Choosing Your Salon’s Name

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Choosing Your Salon’s Name

Choosing a business name is the first and most important step any small company can take. How will the name look on the sign above the door? How will it stand out in the Yellow Pages and where will it show up in the directory? Will the name entice customers to visit the salon or cause them to avoid it altogether? The answers to these questions—and more— are part of the name game.

Few businesses take the time necessary to come up with a successful business name, consultants agree. Naming is just like every other step of running a business, in that owners should do it as well as possible, says Chris DeMassa, president of TradeMark Express in Los Altos, Calif. “It’s the face of your business. It’s what you’re going to be recognized for and it’s how people are going to remember you.”

In fact, a name is more important for small businesses than for large ones because the small businesses tend to have smaller budgets for other types of marketing and therefore must rely on their name more for recognition in the market, says Hal Meyer, CEO of Wakefield, R.I.- based Naming Systems. Nan Budinger, principal of Metaphor Name Consultants in San Francisco, agrees. “It’s a way to make a good first impression and to immediately communicate something that’s important and distinctive about who you are and what you’re offering,” she says.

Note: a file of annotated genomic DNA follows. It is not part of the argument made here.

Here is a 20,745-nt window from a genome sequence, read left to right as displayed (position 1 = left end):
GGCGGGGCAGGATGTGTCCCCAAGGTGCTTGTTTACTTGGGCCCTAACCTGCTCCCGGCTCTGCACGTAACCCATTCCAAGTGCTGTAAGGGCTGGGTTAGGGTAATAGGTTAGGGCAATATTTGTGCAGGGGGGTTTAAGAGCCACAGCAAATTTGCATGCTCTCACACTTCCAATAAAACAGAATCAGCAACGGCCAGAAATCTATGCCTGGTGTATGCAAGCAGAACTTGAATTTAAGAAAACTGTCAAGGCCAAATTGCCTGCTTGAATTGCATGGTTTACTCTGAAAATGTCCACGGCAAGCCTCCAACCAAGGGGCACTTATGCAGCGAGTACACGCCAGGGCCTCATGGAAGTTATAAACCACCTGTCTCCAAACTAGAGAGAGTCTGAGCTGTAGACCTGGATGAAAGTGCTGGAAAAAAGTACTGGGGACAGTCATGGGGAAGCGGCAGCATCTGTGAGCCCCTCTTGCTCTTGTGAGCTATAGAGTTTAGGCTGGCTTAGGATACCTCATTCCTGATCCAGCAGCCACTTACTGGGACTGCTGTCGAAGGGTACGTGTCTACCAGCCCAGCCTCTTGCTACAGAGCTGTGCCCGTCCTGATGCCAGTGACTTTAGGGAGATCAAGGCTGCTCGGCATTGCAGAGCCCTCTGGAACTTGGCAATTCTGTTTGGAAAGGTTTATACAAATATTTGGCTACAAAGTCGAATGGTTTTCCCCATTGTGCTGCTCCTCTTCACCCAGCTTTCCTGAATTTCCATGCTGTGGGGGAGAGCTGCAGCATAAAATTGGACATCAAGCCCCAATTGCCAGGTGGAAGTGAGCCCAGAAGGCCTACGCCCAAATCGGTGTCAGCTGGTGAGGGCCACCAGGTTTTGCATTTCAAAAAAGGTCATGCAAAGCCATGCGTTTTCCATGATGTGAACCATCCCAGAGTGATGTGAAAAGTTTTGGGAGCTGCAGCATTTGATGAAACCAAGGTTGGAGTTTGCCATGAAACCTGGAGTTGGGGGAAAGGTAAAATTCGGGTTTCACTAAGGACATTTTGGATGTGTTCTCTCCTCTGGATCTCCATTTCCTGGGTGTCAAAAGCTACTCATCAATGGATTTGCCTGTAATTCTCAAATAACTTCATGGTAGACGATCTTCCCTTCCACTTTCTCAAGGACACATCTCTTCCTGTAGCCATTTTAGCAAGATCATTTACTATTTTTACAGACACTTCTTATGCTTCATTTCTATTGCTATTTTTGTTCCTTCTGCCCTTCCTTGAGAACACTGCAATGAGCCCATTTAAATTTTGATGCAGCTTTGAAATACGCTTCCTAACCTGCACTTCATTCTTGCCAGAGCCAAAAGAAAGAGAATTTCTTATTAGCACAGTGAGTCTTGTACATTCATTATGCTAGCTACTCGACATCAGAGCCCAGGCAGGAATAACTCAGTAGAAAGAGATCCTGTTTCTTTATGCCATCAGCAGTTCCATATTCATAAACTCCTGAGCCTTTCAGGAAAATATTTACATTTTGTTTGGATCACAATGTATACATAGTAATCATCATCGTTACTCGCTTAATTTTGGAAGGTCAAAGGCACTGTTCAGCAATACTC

A business should be named for its audience and not for the owner. “What is it that your audience needs to know and understand about your business for you to be appealing to them?” Budinger asks. “Cute in-jokes among your family and so forth have no relevance here.”

The name also should stand up in the long-term, Budinger says. “Avoid terms that are going to date you and make you sound silly three to four years down the line. Think of it in terms of groovy. That term dates you immediately, and it makes you sound very foolish two seconds after groovy was inappropriate.

You don’t want to name yourself with verbal bell-bottoms.” Some say anything goes, however, as long as the name works in the industry. “There are businesses that have clichés or that have cutesy names,” Meyer says. A business such as Krispy Kreme “carried off” its name, he says.

“You want something that’s memorable and distinctive,” Meyer continues. “If you’re naming a business, figure out what the safest thing is to call it and go the totally opposite direction. Get the craziest, wackiest, most far-out thing that you can possibly create and use that, because that will cause people to remember it.”

Trademark Issues 

The craziest, wackiest name also is less likely to be used by another company. Trademark issues could cause a huge snag for a small business, so doing the preliminary research is crucial. Search the U.S. Patent and Trademark Office (www.uspto.gov), which has a database of registered and pending trademarks as well as a how-to page that explains the process of acquiring a trademark. “It’s a really good idea these days to check to see if the trademark is available, because you don’t want to invest in having all your signage, your stationary and all of this done to find that a national chain owns the trademark on your name and that you will therefore need to change it,” Budinger says.